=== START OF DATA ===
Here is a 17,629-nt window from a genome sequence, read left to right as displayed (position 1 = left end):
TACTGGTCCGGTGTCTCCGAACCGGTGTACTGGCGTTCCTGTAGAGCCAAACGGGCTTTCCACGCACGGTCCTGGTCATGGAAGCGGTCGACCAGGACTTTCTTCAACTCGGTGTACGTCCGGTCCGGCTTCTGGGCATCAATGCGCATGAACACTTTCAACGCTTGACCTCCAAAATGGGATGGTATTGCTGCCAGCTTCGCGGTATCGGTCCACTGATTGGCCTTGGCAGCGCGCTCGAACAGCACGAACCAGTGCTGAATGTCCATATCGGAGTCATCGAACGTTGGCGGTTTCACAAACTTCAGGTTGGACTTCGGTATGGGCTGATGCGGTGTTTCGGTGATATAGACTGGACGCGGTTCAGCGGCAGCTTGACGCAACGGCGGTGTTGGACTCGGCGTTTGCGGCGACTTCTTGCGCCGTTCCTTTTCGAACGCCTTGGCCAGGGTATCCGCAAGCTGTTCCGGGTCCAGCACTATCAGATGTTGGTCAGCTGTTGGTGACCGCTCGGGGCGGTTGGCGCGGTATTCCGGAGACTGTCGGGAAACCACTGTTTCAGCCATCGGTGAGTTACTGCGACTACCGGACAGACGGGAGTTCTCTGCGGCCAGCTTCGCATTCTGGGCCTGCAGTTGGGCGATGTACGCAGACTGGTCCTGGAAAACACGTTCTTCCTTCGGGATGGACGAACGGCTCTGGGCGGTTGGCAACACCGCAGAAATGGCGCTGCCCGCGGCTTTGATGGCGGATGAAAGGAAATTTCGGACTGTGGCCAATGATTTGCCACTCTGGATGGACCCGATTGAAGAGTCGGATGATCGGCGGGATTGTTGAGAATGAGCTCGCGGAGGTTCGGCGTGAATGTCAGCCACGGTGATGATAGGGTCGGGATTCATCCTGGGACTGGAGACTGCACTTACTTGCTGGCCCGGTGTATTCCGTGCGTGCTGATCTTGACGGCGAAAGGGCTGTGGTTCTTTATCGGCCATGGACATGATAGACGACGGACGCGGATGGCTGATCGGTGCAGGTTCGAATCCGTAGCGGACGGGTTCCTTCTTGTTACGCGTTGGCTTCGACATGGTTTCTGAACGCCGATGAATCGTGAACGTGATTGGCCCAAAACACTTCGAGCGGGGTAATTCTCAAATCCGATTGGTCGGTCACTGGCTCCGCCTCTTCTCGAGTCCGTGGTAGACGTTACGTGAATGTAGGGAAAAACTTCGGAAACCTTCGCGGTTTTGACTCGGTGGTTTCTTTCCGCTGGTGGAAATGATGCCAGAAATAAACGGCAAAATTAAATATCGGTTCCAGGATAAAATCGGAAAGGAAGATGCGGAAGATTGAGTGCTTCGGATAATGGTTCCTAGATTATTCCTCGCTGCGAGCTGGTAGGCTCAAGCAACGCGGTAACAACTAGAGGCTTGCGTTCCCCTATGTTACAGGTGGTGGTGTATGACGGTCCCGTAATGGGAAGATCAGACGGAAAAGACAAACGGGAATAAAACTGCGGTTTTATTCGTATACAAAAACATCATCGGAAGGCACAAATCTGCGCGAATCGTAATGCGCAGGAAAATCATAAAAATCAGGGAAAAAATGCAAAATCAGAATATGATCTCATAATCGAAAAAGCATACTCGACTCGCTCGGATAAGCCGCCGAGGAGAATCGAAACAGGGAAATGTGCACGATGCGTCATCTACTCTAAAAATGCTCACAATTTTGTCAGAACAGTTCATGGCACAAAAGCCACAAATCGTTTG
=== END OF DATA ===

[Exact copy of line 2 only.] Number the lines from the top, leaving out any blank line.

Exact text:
TACTGGTCCGGTGTCTCCGAACCGGTGTACTGGCGTTCCTGTAGAGCCAAACGGGCTTTCCACGCACGGTCCTGGTCATGGAAGCGGTCGACCAGGACTTTCTTCAACTCGGTGTACGTCCGGTCCGGCTTCTGGGCATCAATGCGCATGAACACTTTCAACGCTTGACCTCCAAAATGGGATGGTATTGCTGCCAGCTTCGCGGTATCGGTCCACTGATTGGCCTTGGCAGCGCGCTCGAACAGCACGAACCAGTGCTGAATGTCCATATCGGAGTCATCGAACGTTGGCGGTTTCACAAACTTCAGGTTGGACTTCGGTATGGGCTGATGCGGTGTTTCGGTGATATAGACTGGACGCGGTTCAGCGGCAGCTTGACGCAACGGCGGTGTTGGACTCGGCGTTTGCGGCGACTTCTTGCGCCGTTCCTTTTCGAACGCCTTGGCCAGGGTATCCGCAAGCTGTTCCGGGTCCAGCACTATCAGATGTTGGTCAGCTGTTGGTGACCGCTCGGGGCGGTTGGCGCGGTATTCCGGAGACTGTCGGGAAACCACTGTTTCAGCCATCGGTGAGTTACTGCGACTACCGGACAGACGGGAGTTCTCTGCGGCCAGCTTCGCATTCTGGGCCTGCAGTTGGGCGATGTACGCAGACTGGTCCTGGAAAACACGTTCTTCCTTCGGGATGGACGAACGGCTCTGGGCGGTTGGCAACACCGCAGAAATGGCGCTGCCCGCGGCTTTGATGGCGGATGAAAGGAAATTTCGGACTGTGGCCAATGATTTGCCACTCTGGATGGACCCGATTGAAGAGTCGGATGATCGGCGGGATTGTTGAGAATGAGCTCGCGGAGGTTCGGCGTGAATGTCAGCCACGGTGATGATAGGGTCGGGATTCATCCTGGGACTGGAGACTGCACTTACTTGCTGGCCCGGTGTATTCCGTGCGTGCTGATCTTGACGGCGAAAGGGCTGTGGTTCTTTATCGGCCATGGACATGATAGACGACGGACGCGGATGGCTGATCGGTGCAGGTTCGAATCCGTAGCGGACGGGTTCCTTCTTGTTACGCGTTGGCTTCGACATGGTTTCTGAACGCCGATGAATCGTGAACGTGATTGGCCCAAAACACTTCGAGCGGGGTAATTCTCAAATCCGATTGGTCGGTCACTGGCTCCGCCTCTTCTCGAGTCCGTGGTAGACGTTACGTGAATGTAGGGAAAAACTTCGGAAACCTTCGCGGTTTTGACTCGGTGGTTTCTTTCCGCTGGTGGAAATGATGCCAGAAATAAACGGCAAAATTAAATATCGGTTCCAGGATAAAATCGGAAAGGAAGATGCGGAAGATTGAGTGCTTCGGATAATGGTTCCTAGATTATTCCTCGCTGCGAGCTGGTAGGCTCAAGCAACGCGGTAACAACTAGAGGCTTGCGTTCCCCTATGTTACAGGTGGTGGTGTATGACGGTCCCGTAATGGGAAGATCAGACGGAAAAGACAAACGGGAATAAAACTGCGGTTTTATTCGTATACAAAAACATCATCGGAAGGCACAAATCTGCGCGAATCGTAATGCGCAGGAAAATCATAAAAATCAGGGAAAAAATGCAAAATCAGAATATGATCTCATAATCGAAAAAGCATACTCGACTCGCTCGGATAAGCCGCCGAGGAGAATCGAAACAGGGAAATGTGCACGATGCGTCATCTACTCTAAAAATGCTCACAATTTTGTCAGAACAGTTCATGGCACAAAAGCCACAAATCGTTTG